Years ago Phil realized that Ryan Adams does a better job of writing contemporary Americana (i.e. GD) music than any other living artist and he was wise to incorporate many Ryan tunes into his songbook. Tonight we got (as I predicted in the car!) an excellent version of Nobody Girl, sung by JK. Next, Phil came roaring back with a tremendous Bird Song that again showed his gift for elevating simple compositions. Bobby, not to be shown up, treated us all to a Born Cross-Eyed, a difficult song to perform that was pulled off quite well.
The second set continued on its epic (yeah, I said it) path with a great Scarlet Begonias. All night I was trying to put a “date” on the band. They sounded too polished to be the early Dead but they definitely didn’t sound like Brent-era Dead either. During Scarlet I got a very strong 1976 vibe, so I’m sticking with that. Furthur sounds closest to 1976 vintage Dead (sans Donna). I can’t imagine anyone complaining about that.
Unlike 1976, they followed Scarlet with Fire on the Mountain, which was great, even if a part of me missed seeing Mickey with his fucking beam rapping the lyrics. We’ll always love you, Mickey.
The set ended at 11:41 with Sugar Magnolia/Sunshine Daydream played perfectly. The second set, both in performance and design, was masterful. It was a set worthy of the good old Grateful Dead.
Two short minutes later Phil came out to make the Donor Rap and the band played The Weight to close out the night just before midnight. It was a fitting end, with John, Bobby and Phil sharing the verses as well as sharing their visions of the past and the future of the Grateful Dead.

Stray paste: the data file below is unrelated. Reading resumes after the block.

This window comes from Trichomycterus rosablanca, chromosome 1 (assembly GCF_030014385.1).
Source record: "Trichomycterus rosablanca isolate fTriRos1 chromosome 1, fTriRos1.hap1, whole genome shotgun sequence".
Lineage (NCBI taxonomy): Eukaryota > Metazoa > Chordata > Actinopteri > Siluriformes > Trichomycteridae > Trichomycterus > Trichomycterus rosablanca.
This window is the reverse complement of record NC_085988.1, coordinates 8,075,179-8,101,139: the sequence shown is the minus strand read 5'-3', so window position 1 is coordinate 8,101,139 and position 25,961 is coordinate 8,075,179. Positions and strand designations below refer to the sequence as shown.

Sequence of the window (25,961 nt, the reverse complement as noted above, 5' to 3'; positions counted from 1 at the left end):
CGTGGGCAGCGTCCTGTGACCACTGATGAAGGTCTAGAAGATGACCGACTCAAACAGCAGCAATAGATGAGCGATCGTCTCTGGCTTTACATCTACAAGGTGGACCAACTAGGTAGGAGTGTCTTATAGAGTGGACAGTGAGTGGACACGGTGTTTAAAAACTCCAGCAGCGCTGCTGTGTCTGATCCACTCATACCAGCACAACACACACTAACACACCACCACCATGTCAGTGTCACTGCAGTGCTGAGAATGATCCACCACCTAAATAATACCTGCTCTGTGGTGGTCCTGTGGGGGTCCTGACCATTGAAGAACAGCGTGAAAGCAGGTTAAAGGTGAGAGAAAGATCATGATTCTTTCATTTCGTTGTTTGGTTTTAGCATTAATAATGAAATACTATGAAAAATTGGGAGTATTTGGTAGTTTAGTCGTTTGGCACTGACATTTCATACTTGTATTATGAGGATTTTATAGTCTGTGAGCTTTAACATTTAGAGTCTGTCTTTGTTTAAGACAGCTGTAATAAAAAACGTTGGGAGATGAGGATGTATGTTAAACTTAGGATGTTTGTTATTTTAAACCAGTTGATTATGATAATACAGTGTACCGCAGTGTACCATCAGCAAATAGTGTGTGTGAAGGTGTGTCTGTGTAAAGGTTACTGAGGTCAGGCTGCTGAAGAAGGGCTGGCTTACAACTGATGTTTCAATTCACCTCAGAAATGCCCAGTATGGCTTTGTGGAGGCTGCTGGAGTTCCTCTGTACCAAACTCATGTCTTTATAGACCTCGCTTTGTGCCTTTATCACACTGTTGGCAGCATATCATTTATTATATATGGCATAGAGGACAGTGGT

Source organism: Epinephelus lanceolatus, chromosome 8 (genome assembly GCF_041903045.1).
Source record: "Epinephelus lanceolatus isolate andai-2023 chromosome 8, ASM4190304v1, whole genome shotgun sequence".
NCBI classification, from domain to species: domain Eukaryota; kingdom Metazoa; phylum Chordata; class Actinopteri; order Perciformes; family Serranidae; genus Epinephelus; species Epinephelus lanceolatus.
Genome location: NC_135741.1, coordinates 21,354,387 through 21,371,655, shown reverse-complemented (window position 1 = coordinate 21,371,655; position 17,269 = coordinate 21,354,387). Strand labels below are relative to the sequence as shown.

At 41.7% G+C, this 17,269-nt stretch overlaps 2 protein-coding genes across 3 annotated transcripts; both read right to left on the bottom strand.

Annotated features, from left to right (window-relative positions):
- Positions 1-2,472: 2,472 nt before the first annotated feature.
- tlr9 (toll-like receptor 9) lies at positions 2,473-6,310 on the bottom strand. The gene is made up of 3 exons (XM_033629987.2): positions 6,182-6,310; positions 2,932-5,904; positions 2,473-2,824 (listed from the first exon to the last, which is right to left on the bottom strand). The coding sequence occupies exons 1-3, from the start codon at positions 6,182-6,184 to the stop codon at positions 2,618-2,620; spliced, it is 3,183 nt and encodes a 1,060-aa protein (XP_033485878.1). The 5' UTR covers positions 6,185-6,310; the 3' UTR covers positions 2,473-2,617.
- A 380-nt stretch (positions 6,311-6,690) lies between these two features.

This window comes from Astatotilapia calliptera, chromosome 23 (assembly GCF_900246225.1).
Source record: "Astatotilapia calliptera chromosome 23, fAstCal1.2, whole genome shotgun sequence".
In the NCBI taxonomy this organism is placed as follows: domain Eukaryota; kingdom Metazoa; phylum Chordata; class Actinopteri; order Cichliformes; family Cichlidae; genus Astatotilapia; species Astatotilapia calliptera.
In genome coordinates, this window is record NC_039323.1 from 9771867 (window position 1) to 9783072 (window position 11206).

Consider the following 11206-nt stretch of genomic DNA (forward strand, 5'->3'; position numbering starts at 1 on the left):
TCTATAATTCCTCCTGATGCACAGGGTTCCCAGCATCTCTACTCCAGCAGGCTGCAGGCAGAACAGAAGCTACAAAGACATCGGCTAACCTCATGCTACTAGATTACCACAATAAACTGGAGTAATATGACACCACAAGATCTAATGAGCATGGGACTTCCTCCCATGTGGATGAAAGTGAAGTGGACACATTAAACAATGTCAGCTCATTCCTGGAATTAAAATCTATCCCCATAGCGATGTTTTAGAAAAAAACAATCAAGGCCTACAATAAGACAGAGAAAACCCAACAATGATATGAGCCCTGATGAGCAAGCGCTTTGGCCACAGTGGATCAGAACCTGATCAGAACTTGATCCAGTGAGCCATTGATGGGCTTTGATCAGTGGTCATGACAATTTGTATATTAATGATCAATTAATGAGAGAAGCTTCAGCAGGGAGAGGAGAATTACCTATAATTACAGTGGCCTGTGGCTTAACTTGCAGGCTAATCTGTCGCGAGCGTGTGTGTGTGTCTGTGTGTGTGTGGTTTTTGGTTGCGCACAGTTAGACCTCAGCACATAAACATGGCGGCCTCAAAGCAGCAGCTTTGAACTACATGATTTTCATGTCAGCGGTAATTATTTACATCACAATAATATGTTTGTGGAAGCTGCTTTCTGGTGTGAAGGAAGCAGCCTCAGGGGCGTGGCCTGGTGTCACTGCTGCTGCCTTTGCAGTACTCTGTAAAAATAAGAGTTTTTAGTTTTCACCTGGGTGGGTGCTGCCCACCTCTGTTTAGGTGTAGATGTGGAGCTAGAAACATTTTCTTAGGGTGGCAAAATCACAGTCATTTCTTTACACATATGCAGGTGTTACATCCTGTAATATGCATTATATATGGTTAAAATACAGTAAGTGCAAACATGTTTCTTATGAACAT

Many months ago I asked the question, “Is it a good idea for Bobby & Phil to go Furthur?” My fear was that they would finally, fatally turn the Dead into a nostalgia act by including a Jerry replacement. But the Grateful Dead was always a band defined by living on the edge of disaster and taking risks. Embracing the possibility of failure was a key component to their success. For 15 years Phil and Bobby did everything they could to avoid being the Grateful Dead. Out of respect or perhaps out of fear they left the Jerry spot vacant. And while the results were frequently enjoyable, Jerry’s absence was always present on stage and in the sound of the music. But by bringing in John and bringing back the voice of Jerry, we no longer have to miss Jerry – we can celebrate him and revel in his legacy.
Here’s the truth: John Kadlecik doesn’t bring us Fake Jerry. He brings us the real Grateful Dead.
(Yup, it’s that good.)